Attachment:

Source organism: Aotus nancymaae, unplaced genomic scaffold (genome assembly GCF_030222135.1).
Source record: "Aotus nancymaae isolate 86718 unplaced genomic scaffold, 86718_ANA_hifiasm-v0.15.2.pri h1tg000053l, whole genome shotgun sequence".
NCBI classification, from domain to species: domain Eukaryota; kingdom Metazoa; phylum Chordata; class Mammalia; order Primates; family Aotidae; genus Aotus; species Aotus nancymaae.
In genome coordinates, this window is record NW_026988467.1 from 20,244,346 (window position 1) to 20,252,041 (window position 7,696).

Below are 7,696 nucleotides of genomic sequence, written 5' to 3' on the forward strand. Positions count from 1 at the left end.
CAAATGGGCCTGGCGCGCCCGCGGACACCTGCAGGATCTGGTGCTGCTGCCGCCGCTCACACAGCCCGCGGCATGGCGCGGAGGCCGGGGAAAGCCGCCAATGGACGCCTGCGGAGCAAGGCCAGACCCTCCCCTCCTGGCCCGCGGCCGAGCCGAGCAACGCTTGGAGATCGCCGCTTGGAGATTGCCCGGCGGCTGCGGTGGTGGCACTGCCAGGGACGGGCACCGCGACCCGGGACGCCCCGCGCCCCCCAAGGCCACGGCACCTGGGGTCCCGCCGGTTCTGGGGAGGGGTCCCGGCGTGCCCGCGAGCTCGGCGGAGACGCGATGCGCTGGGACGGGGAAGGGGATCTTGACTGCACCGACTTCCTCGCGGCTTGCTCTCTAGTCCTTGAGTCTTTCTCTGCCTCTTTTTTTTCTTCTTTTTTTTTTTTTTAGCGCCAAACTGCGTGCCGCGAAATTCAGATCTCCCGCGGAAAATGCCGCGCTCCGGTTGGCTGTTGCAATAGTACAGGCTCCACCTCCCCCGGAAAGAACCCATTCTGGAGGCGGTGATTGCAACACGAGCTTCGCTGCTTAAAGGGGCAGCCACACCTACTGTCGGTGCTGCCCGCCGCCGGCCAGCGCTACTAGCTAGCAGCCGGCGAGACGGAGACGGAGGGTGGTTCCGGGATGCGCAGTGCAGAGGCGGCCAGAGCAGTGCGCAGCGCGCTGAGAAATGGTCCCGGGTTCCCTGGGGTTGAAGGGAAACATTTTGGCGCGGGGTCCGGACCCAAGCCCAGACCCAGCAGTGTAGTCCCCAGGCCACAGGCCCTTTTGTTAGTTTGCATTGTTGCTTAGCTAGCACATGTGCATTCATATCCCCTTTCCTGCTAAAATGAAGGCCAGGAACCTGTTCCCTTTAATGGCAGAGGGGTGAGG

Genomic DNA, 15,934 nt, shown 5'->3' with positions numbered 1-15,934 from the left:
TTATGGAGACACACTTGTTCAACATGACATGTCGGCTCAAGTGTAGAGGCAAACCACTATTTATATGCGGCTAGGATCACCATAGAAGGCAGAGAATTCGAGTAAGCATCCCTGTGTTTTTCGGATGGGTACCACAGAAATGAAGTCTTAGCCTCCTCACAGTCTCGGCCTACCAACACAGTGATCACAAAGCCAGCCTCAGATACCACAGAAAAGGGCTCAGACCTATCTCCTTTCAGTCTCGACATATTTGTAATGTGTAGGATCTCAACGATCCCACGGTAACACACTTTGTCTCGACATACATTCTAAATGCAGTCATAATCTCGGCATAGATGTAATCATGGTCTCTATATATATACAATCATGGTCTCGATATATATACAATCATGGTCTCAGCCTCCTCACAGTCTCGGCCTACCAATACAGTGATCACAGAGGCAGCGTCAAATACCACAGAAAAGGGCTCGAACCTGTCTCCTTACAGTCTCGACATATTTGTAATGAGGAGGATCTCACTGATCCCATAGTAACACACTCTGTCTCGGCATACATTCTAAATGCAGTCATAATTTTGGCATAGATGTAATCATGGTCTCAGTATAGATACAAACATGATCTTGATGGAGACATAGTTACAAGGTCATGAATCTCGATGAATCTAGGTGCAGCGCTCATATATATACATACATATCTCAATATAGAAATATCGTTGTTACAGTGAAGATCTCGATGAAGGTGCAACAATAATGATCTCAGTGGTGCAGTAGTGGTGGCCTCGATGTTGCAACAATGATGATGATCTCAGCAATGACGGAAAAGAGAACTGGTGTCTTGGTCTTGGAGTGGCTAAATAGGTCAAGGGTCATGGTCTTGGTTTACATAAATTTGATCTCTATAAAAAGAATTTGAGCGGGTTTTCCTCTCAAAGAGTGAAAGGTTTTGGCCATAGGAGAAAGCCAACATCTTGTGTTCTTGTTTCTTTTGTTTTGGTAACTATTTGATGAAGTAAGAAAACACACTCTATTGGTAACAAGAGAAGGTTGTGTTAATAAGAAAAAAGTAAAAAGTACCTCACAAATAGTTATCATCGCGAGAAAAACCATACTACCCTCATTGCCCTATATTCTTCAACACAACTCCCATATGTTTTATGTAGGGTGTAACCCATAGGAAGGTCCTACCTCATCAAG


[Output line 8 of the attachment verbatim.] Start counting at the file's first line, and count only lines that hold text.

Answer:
TTATGGAGACACACTTGTTCAACATGACATGTCGGCTCAAGTGTAGAGGCAAACCACTATTTATATGCGGCTAGGATCACCATAGAAGGCAGAGAATTCGAGTAAGCATCCCTGTGTTTTTCGGATGGGTACCACAGAAATGAAGTCTTAGCCTCCTCACAGTCTCGGCCTACCAACACAGTGATCACAAAGCCAGCCTCAGATACCACAGAAAAGGGCTCAGACCTATCTCCTTTCAGTCTCGACATATTTGTAATGTGTAGGATCTCAACGATCCCACGGTAACACACTTTGTCTCGACATACATTCTAAATGCAGTCATAATCTCGGCATAGATGTAATCATGGTCTCTATATATATACAATCATGGTCTCGATATATATACAATCATGGTCTCAGCCTCCTCACAGTCTCGGCCTACCAATACAGTGATCACAGAGGCAGCGTCAAATACCACAGAAAAGGGCTCGAACCTGTCTCCTTACAGTCTCGACATATTTGTAATGAGGAGGATCTCACTGATCCCATAGTAACACACTCTGTCTCGGCATACATTCTAAATGCAGTCATAATTTTGGCATAGATGTAATCATGGTCTCAGTATAGATACAAACATGATCTTGATGGAGACATAGTTACAAGGTCATGAATCTCGATGAATCTAGGTGCAGCGCTCATATATATACATACATATCTCAATATAGAAATATCGTTGTTACAGTGAAGATCTCGATGAAGGTGCAACAATAATGATCTCAGTGGTGCAGTAGTGGTGGCCTCGATGTTGCAACAATGATGATGATCTCAGCAATGACGGAAAAGAGAACTGGTGTCTTGGTCTTGGAGTGGCTAAATAGGTCAAGGGTCATGGTCTTGGTTTACATAAATTTGATCTCTATAAAAAGAATTTGAGCGGGTTTTCCTCTCAAAGAGTGAAAGGTTTTGGCCATAGGAGAAAGCCAACATCTTGTGTTCTTGTTTCTTTTGTTTTGGTAACTATTTGATGAAGTAAGAAAACACACTCTATTGGTAACAAGAGAAGGTTGTGTTAATAAGAAAAAAGTAAAAAGTACCTCACAAATAGTTATCATCGCGAGAAAAACCATACTACCCTCATTGCCCTATATTCTTCAACACAACTCCCATATGTTTTATGTAGGGTGTAACCCATAGGAAGGTCCTACCTCATCAAG